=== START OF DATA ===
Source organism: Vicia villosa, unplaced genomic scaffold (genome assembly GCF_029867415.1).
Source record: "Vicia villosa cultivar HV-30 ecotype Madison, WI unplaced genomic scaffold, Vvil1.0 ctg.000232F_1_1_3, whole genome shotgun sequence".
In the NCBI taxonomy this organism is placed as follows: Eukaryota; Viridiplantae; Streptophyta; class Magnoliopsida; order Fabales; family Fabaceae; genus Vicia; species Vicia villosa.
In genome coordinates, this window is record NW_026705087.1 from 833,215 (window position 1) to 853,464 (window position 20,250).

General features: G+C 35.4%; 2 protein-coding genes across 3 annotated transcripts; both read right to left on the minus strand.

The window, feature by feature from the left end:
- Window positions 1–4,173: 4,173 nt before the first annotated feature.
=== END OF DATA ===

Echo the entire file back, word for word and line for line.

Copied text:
Source organism: Vicia villosa, unplaced genomic scaffold (genome assembly GCF_029867415.1).
Source record: "Vicia villosa cultivar HV-30 ecotype Madison, WI unplaced genomic scaffold, Vvil1.0 ctg.000232F_1_1_3, whole genome shotgun sequence".
In the NCBI taxonomy this organism is placed as follows: Eukaryota; Viridiplantae; Streptophyta; class Magnoliopsida; order Fabales; family Fabaceae; genus Vicia; species Vicia villosa.
In genome coordinates, this window is record NW_026705087.1 from 833,215 (window position 1) to 853,464 (window position 20,250).

General features: G+C 35.4%; 2 protein-coding genes across 3 annotated transcripts; both read right to left on the minus strand.

The window, feature by feature from the left end:
- Window positions 1–4,173: 4,173 nt before the first annotated feature.